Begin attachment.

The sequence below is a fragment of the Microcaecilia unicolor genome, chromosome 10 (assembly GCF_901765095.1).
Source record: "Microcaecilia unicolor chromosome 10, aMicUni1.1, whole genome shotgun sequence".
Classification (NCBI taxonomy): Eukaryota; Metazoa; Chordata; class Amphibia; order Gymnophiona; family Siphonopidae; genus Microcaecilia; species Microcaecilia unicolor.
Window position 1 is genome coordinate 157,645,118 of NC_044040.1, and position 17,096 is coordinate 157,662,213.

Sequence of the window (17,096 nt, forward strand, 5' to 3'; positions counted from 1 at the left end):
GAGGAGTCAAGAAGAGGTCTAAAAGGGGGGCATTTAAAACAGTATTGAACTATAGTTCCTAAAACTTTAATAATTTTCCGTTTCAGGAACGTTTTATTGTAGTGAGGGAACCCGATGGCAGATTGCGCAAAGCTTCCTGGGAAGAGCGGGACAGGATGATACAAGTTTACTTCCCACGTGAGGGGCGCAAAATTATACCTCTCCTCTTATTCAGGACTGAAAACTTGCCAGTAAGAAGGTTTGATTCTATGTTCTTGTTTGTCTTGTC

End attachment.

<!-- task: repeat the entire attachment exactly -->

The sequence below is a fragment of the Microcaecilia unicolor genome, chromosome 10 (assembly GCF_901765095.1).
Source record: "Microcaecilia unicolor chromosome 10, aMicUni1.1, whole genome shotgun sequence".
Classification (NCBI taxonomy): Eukaryota; Metazoa; Chordata; class Amphibia; order Gymnophiona; family Siphonopidae; genus Microcaecilia; species Microcaecilia unicolor.
Window position 1 is genome coordinate 157,645,118 of NC_044040.1, and position 17,096 is coordinate 157,662,213.

Sequence of the window (17,096 nt, forward strand, 5' to 3'; positions counted from 1 at the left end):
GAGGAGTCAAGAAGAGGTCTAAAAGGGGGGCATTTAAAACAGTATTGAACTATAGTTCCTAAAACTTTAATAATTTTCCGTTTCAGGAACGTTTTATTGTAGTGAGGGAACCCGATGGCAGATTGCGCAAAGCTTCCTGGGAAGAGCGGGACAGGATGATACAAGTTTACTTCCCACGTGAGGGGCGCAAAATTATACCTCTCCTCTTATTCAGGACTGAAAACTTGCCAGTAAGAAGGTTTGATTCTATGTTCTTGTTTGTCTTGTC